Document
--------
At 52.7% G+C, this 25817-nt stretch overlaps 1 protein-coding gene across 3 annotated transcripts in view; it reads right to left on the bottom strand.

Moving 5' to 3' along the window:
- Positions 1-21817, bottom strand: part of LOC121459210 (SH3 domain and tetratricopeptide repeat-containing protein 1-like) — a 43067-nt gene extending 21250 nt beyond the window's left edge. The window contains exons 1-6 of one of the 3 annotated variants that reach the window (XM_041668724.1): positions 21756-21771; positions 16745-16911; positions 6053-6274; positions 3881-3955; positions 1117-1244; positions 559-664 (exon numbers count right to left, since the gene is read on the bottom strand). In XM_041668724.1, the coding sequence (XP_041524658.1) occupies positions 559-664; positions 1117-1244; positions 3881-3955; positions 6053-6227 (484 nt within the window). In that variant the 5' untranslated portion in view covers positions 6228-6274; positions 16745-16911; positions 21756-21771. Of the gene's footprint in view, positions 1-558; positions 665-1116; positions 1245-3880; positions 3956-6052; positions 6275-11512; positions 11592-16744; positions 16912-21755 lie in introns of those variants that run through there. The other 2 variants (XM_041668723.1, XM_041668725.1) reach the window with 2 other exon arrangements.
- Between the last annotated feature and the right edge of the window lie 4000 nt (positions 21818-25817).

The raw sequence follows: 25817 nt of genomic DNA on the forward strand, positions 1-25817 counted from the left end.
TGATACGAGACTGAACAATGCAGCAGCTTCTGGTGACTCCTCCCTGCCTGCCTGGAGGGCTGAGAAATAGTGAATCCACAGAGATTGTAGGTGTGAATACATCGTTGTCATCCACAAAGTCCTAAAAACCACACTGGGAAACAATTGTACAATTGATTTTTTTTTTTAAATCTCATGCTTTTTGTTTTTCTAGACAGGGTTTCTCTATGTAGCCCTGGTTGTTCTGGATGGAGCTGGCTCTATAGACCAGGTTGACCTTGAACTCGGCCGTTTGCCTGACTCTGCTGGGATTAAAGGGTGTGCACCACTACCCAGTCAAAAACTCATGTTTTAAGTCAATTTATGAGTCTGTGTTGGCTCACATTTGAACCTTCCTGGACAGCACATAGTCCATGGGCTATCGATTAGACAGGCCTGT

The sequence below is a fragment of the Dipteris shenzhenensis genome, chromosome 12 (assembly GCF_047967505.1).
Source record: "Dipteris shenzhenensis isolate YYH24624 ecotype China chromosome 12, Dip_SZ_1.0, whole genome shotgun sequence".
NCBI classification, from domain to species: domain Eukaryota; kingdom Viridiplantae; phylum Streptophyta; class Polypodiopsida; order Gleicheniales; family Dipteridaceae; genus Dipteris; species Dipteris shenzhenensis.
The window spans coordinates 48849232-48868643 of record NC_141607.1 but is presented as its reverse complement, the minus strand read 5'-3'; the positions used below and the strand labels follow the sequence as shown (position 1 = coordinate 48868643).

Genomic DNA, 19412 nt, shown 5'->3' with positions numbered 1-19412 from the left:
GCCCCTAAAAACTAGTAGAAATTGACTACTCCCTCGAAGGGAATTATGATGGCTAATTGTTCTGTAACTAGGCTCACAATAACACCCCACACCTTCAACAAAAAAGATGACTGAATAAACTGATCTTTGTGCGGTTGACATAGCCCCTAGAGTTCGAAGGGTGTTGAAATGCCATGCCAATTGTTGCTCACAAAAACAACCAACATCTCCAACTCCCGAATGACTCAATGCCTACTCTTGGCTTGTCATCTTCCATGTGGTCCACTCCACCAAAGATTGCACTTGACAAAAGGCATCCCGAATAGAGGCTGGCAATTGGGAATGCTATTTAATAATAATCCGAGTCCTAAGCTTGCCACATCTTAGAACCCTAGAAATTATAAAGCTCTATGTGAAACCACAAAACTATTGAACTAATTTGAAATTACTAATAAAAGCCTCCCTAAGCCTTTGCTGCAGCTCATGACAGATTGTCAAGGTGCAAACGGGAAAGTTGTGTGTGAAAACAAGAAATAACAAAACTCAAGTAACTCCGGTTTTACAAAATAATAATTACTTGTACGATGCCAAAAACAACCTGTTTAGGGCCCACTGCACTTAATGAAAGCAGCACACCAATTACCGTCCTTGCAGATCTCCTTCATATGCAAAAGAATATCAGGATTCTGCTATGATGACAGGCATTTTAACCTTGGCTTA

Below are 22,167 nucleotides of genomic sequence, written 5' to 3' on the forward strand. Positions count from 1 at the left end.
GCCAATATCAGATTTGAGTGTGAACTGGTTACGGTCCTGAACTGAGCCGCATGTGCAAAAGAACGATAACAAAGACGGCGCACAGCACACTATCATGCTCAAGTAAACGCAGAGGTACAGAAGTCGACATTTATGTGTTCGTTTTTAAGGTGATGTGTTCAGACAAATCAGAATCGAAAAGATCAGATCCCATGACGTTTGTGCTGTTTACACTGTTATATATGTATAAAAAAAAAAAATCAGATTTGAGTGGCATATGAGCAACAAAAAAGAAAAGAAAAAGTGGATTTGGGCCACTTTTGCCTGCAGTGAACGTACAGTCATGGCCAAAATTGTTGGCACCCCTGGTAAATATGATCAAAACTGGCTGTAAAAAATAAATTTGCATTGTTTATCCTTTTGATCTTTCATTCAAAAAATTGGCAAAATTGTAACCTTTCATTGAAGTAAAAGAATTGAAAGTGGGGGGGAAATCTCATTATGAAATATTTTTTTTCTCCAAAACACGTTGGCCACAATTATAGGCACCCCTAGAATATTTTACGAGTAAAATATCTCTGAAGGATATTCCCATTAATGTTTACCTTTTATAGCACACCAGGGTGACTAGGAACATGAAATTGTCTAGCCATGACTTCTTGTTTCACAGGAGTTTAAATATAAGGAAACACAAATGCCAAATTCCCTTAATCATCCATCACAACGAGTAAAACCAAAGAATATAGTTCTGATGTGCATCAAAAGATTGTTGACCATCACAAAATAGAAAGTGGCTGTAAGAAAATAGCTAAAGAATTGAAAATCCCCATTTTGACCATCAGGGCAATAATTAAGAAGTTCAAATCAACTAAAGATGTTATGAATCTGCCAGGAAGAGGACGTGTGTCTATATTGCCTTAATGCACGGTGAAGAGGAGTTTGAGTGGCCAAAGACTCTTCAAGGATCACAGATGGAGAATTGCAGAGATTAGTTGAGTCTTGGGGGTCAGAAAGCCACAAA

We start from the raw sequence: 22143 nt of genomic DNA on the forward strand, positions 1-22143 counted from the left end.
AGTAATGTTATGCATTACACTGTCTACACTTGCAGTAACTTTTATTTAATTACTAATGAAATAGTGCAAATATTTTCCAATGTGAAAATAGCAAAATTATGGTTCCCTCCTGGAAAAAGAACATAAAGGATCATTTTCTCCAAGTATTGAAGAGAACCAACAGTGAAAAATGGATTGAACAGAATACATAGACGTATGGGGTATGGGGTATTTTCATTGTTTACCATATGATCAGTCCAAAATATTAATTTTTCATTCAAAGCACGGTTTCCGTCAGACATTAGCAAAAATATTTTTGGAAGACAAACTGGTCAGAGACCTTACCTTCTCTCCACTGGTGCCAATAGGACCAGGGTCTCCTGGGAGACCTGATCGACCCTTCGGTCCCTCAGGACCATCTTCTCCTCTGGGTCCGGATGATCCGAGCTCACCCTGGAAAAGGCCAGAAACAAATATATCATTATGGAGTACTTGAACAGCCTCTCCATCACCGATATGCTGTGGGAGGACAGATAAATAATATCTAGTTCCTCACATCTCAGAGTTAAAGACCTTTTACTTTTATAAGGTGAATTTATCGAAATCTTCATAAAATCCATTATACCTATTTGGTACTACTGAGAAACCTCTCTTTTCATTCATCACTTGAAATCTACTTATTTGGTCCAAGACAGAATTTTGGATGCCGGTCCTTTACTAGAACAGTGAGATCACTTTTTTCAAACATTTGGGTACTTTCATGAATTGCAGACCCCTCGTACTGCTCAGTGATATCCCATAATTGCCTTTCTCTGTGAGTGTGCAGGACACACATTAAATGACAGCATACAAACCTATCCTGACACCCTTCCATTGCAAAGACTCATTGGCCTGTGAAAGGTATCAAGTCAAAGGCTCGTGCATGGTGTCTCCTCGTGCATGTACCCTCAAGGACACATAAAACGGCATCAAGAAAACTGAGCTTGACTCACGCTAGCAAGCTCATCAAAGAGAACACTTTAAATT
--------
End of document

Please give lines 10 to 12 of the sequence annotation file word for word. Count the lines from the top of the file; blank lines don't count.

The window spans coordinates 48849232-48868643 of record NC_141607.1 but is presented as its reverse complement, the minus strand read 5'-3'; the positions used below and the strand labels follow the sequence as shown (position 1 = coordinate 48868643).

Genomic DNA, 19412 nt, shown 5'->3' with positions numbered 1-19412 from the left:
GCCCCTAAAAACTAGTAGAAATTGACTACTCCCTCGAAGGGAATTATGATGGCTAATTGTTCTGTAACTAGGCTCACAATAACACCCCACACCTTCAACAAAAAAGATGACTGAATAAACTGATCTTTGTGCGGTTGACATAGCCCCTAGAGTTCGAAGGGTGTTGAAATGCCATGCCAATTGTTGCTCACAAAAACAACCAACATCTCCAACTCCCGAATGACTCAATGCCTACTCTTGGCTTGTCATCTTCCATGTGGTCCACTCCACCAAAGATTGCACTTGACAAAAGGCATCCCGAATAGAGGCTGGCAATTGGGAATGCTATTTAATAATAATCCGAGTCCTAAGCTTGCCACATCTTAGAACCCTAGAAATTATAAAGCTCTATGTGAAACCACAAAACTATTGAACTAATTTGAAATTACTAATAAAAGCCTCCCTAAGCCTTTGCTGCAGCTCATGACAGATTGTCAAGGTGCAAACGGGAAAGTTGTGTGTGAAAACAAGAAATAACAAAACTCAAGTAACTCCGGTTTTACAAAATAATAATTACTTGTACGATGCCAAAAACAACCTGTTTAGGGCCCACTGCACTTAATGAAAGCAGCACACCAATTACCGTCCTTGCAGATCTCCTTCATATGCAAAAGAATATCAGGATTCTGCTATGATGACAGGCATTTTAACCTTGGCTTA